In which the garden finally woke up, and we're awash in squash

Spring sprung slowly, and summer has seemed about a month behind-times.

But now it's September!

This is the first time we've planted zinnias and we will definitely plant them again!

On June 30th, I posted some sort-of wistful photos of the garden, comparing early June with late June. 

Let's revisit some of those photos, and add some September garden comparison photos, okay?

June 21, 2022

Haenaheim Garden, June 21 2022

In the back, along the fence:  Swedish soup peas. 
Left side:  bush beans.  
In front of the soup peas:  pole beans, just starting to think about climbing.
In front of the pole beans:  corn plants, plus a few sunflowers.
In the very front, nearest the camera:  spinach 

June 30, 2022

Haenaheim Garden, June 30, 2022

Here's what changed:

In the back, along the fence:  Swedish soup peas starting to flower--the blossoms are purple!

Left side:  bush beans, a little "bushier" than before.

In front of the soup peas:  pole beans, just starting to think about climbing.

In front of the pole beans:  corn plants, plus a few sunflowers, which are definitely out-pacing the corn.

In the very front, nearest the camera:  spinach and weeds and more sunflowers.

These are the Swedish soup pea flowers, so pretty--and the plants eventually grew 8 feet tall!

Here's how that spot looks now, September 5, 2022:

Haenaheim Garden, September 5, 2022

Here's what changed:

The soup peas have been harvested, dried, and are stored in two quart-size glass jars.  We also saved out some seed to share, and some to plant next year.  

The bush beans are now drying on the vine, and when they are ready we will harvest them for winter soups.

We ate tons of green beans fresh, and also canned a bunch.  The remainder are drying on the vine for winter soup and seed saving.

The corn is almost ready.  I planted a purple-kernel variety, and the extra pigment slows down the growing.  I'm excited to try it.

The sunflowers...are everywhere.  Every couple of days, I chop down a few sunflower stalks and toss them over the fence for goats and the Dragon to munch.

The spring spinach didn't do much, thanks to hordes of slugs!  I pulled out the tatty plants, and put in marigold and fresh spinach seed.  Now I have huge spinach leaves for salads every night, and the marigolds are almost ready to bloom.

My mom loves to feed sunflowers to the goats

Speaking of greens:  I got some red mustard green seeds at my library's new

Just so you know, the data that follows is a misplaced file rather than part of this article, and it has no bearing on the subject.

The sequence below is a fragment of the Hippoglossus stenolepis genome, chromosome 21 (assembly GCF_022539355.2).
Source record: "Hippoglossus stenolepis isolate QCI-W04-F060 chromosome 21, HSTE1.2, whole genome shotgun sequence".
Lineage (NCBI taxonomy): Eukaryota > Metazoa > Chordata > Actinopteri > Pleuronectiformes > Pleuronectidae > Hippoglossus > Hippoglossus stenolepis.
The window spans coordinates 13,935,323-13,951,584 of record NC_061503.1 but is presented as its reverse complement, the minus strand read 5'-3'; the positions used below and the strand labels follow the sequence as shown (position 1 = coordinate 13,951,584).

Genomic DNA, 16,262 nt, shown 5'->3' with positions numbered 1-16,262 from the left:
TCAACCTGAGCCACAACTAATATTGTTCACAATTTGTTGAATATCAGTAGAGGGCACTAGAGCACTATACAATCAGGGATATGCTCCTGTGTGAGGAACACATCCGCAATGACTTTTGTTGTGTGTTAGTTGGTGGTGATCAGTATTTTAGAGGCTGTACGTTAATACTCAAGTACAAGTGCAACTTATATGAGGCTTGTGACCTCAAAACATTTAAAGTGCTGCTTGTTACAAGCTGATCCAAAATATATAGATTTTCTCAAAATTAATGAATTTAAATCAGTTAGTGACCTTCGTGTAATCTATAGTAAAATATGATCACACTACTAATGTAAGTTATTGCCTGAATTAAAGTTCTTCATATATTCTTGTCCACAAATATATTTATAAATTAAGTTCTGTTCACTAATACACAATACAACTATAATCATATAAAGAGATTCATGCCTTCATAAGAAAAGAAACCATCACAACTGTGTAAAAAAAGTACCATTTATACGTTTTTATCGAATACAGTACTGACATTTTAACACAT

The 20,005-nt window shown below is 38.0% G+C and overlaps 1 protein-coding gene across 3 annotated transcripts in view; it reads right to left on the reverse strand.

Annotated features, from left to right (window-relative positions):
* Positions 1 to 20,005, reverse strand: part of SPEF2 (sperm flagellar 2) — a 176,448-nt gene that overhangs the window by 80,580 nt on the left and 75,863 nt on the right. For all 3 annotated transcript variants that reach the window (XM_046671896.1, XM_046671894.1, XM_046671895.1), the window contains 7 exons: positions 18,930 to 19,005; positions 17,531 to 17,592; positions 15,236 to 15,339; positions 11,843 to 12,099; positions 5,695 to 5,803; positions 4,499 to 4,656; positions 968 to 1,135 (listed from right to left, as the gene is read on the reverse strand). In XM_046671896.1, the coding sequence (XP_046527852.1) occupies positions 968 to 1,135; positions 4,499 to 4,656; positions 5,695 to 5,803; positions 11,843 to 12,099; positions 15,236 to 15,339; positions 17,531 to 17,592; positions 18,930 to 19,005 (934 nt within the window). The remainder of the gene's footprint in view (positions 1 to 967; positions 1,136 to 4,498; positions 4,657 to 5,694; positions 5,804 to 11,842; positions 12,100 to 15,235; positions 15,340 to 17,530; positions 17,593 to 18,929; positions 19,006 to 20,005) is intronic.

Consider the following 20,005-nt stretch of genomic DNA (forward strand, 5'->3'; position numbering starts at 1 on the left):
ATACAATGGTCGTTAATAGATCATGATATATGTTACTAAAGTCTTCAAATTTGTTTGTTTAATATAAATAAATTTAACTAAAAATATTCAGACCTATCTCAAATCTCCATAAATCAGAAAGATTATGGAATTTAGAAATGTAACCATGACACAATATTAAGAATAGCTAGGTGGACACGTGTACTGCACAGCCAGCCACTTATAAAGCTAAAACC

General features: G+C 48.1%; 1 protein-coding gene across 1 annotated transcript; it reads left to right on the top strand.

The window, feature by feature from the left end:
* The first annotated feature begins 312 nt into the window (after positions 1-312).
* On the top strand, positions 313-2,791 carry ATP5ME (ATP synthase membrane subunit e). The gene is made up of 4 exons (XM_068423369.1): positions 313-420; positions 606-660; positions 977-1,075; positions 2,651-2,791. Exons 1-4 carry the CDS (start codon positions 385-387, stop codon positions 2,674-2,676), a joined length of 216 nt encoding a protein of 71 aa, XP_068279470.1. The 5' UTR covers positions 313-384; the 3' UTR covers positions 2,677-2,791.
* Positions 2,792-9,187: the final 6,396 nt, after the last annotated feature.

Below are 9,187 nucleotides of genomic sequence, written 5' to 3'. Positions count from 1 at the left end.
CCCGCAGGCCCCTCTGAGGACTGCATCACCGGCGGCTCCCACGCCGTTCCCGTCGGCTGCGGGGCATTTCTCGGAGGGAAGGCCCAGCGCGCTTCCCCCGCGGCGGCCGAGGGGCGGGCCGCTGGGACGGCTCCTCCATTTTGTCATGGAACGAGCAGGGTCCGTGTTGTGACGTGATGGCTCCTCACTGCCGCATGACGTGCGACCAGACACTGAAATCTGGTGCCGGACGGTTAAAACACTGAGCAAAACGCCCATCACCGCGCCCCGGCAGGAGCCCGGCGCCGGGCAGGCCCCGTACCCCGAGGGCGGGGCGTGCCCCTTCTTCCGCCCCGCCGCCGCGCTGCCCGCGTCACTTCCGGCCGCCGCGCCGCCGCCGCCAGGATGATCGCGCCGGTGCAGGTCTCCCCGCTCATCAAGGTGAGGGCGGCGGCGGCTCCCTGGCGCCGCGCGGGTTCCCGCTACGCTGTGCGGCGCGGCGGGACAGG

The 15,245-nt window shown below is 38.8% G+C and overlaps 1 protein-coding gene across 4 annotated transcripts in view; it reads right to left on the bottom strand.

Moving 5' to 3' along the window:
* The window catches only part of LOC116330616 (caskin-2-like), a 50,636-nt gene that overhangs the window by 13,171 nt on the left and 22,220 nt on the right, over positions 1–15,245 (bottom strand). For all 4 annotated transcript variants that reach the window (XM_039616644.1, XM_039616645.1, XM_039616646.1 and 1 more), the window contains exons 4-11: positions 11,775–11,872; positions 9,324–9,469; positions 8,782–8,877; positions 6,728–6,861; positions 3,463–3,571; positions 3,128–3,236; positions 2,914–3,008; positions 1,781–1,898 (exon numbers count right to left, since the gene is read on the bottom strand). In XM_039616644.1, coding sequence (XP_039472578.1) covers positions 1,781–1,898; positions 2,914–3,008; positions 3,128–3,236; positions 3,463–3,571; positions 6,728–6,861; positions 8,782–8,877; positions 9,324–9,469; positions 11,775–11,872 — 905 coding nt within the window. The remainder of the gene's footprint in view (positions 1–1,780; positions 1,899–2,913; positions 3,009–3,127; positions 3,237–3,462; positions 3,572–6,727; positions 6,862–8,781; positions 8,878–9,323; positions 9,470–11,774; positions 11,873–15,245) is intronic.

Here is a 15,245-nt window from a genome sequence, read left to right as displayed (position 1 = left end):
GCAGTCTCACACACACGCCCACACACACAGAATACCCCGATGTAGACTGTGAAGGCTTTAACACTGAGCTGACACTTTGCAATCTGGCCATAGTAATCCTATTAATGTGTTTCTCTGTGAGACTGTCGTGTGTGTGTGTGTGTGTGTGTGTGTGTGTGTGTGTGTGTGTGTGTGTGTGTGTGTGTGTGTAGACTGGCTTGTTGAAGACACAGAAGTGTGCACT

SEED LIBRARY and planted them about a month ago. 
Every seed germinated, and now we have so much!  Like spinach, but a little bit peppery.

I gotta shout out to the Seed Library, which soft-launched this week and already has people checking out and donating seeds.  I'm so excited that I get to work on this project!  

No library card required:  take seed, plant it, grow it.  If you get a great crop, maybe save
some seed to donate back.  If not, no worries, try again next year.

June 30th:  butternut squashes

June 30th butternut squash plants, I was desperately afraid the slugs would mow these to nubs.

Hoo-boy, did they ever take off.  Here's the current view:

September 5, 2022  awash in squash

Up-close photo of the squashes growing under all this foliage:

We planted 6 or 8 "Butterbush" seedlings that I grew from seed.  They did not enjoy
our cold, wet spring...but they've made up for lost time!

The "Butterbush" is (believe it or not) less sprawling than standard Waltham Butternut.  I cringe to think where the sprawling vines would be by now...Canada, perhaps?  

I've also got Godiva squash plants growing in there--these are the pumpkins that grow "naked" seeds.  This is our second year growing them.  They make adequate jack-o-lanterns, and the dogs get to eat the squash flesh, which is kind of bland.  But the fresh seeds are glorious, and worth the effort to grow them!

Finally, I have one (one!  ONE!) Giant Pumpkin plant in there, which has produced (I think) 3 very large pumpkins.  Probably not going to be as ginormous as some that we've grown in past years, because of that cold wet start.  But it's good to have a few biggies around, I love them so.

June 30th tomato blossoms

Tomatoes inside la petite orangerie, June 30, 2022

I have never not been challenged by tomatoes, but I'm finally dialing in a process to actually grow the little devils.  

September 5, 2022:  inside the greenhouse, in tubs, watered by ollas, surrounded by basil.

This year I tried a new variety to grow from seed:  a dwarf tomato (the plant is small, the fruits are normal-sized) called "Banana Toes."  I mostly grew it for the funny name.  But look what a "Banana Toe Tomato" looks like:

Banana Toes tomatoes...have toes!

These are a mild, low-acid sauce tomato.  At least, they'd be great for sauce if we would quit standing in the garden and eating them straight off the bush!  We will definitely grow these again.

Tonight's dinner:  Kentucky Wonder green beans, purple broccoli, purple cauliflower, Banana Toes tomato and the Very! First! Ears! of Purple! Corn!

Finally, it's not summer on the farm without a party.  We held very small, quiet gatherings the last two years, inviting only a few people and keeping Covid off the property.

But now, we are vaxxed and ready to live our lives again!

Megan and Will helped set up

Loaner accessories for those who wanted them

"Fashion Train Wreck" was the theme of the day.  We totally went there.

Rosemary and me

Food, friends, fun:  it's what we do here

Foxie wore his party dress and made a new friend

It's good y'all.  It is very, very good.



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